• I anticipated that Brazil would beat Germany.
  • Once Germany defeated Brazil then they assumed the highest ranking team position.
  • I decided that South American advantage was not an issue in the Final.

13 of the 16 games in the Round of 16 followed the Elo ratings. The real surprise for me was Costa Rica’s progress. They were ranked 89 points below Greece on Elo ratings. Belgium overcame an Elo Ratings deficit of 8 points to defeat the USA. The Brazil v Germany game was a most remarkable overturn of the 67 points difference in their Elo ratings pre-tournament.

I did not do my own Elo calculations during the tournament. This would have given me a much more dynamic model. I did not check the betting odds either but I do understand the importance of this market on agile prediction.

As usual with my observations, I decided that the outcome of any one game was independent of referee, player selection and environmental conditions.

Wherever the Elo Ratings rule was broken in this World Cup it did give me a great opportunity to look at much more granular data.

… and to go back to many of the pre-tournament predictions to look at their robustness.

Photo Credits

Bing Predictions (Frame Grab)

Google (Frame Grab)

Cortana Windows Phone (Tom Warren)




Weather, Risk, Analytics

I have been looking at probabilistic approaches to success in sport performance.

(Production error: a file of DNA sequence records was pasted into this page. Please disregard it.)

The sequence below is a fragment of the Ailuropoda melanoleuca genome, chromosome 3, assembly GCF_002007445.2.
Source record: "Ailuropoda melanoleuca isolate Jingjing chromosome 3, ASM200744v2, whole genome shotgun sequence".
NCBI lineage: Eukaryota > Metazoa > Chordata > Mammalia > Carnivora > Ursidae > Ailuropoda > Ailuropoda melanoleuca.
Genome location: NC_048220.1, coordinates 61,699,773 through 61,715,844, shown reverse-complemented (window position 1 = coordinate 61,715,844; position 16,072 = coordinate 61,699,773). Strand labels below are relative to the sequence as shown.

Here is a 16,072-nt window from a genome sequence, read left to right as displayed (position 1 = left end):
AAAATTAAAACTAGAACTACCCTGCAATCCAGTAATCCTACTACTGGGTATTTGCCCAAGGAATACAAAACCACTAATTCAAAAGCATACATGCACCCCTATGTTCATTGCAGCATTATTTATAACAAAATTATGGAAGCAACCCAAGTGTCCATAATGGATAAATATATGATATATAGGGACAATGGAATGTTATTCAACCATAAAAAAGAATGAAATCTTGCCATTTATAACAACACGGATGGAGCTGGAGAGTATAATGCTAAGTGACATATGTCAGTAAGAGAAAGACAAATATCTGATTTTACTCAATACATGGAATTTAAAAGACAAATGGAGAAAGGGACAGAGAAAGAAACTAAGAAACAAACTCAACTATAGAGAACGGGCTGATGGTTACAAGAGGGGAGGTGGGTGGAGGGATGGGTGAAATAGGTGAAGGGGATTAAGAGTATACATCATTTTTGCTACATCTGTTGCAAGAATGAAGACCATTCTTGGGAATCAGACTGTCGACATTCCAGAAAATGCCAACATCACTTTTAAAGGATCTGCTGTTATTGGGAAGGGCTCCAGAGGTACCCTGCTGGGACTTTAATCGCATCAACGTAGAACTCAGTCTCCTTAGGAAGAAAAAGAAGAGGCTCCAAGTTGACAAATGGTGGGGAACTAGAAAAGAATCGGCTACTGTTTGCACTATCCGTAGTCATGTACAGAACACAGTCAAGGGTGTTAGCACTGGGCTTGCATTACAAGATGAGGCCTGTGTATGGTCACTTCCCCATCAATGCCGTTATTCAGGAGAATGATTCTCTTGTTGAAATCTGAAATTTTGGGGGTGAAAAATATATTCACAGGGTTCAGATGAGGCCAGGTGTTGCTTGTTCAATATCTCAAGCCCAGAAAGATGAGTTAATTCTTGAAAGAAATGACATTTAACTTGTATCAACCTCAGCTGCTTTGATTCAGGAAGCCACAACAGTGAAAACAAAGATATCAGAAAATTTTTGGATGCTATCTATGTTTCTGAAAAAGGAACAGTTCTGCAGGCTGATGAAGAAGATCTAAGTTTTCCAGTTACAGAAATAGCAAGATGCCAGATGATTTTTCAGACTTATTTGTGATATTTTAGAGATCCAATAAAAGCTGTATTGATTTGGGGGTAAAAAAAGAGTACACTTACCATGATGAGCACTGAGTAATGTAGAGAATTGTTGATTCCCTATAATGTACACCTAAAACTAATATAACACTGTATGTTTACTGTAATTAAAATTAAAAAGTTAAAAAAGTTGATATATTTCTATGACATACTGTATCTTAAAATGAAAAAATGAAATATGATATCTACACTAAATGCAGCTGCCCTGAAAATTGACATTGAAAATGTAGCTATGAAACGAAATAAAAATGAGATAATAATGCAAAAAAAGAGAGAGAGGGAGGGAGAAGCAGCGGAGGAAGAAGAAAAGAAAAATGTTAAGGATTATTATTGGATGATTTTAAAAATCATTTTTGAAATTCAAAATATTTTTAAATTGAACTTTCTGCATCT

Whilst researching some ideas around rule based behaviour I came across this advertisement.

My interest was piqued and I sought out WeatherBill.

David Friedberg is the company’s Chief Executive Officer. David was with Google, where he joined as one of the founding members of the Google’s Corporate Development team. He managed a number of strategic projects for Google, including identifying and leading several of Google’s largest acquisitions. He has served as a Business Product Manager for AdWords. He has a degree in Astrophysics from UC Berkeley.

Siraj Khaliq is the company’s Chief Technology Officer. Siraj worked at Google in multiple technical lead roles, from the company’s distributed computing infrastructure to the high-profile Google Book Search project and other offline content search initiatives. Siraj has an M.S. degree in Computer Science from Stanford University, and a B.A. (Hons.) in Computer Science from the University of Cambridge, England.

WeatherBill offers insurance policies that allow farmers to protect themselves from “losses caused by Mother Nature.”  There are “no claims to file, no adjustment needed—if bad weather happens, WeatherBill will send you a check automatically, within 10 days of the end of your policy period.”

I listened with interest to David Friedberg’s discussion of WetherBill’s use of local data to assess and manage risk. He was a guest on Radio National’s Bush Telegraph.

I followed up with a visit to a post about WeatherBill’s use of Google Analytics.

WeatherBill has released news about recent investment in the company.

I am very interested in WeatherBill’s model for assessing and managing risk. I think it has some important resonance with discussions about home advantage in sport and more general discussions about performance in relation to ranking. The key appears to be rich local information in the context of a global system.


Photo Credits

Farmland 1


Tasmania Landscape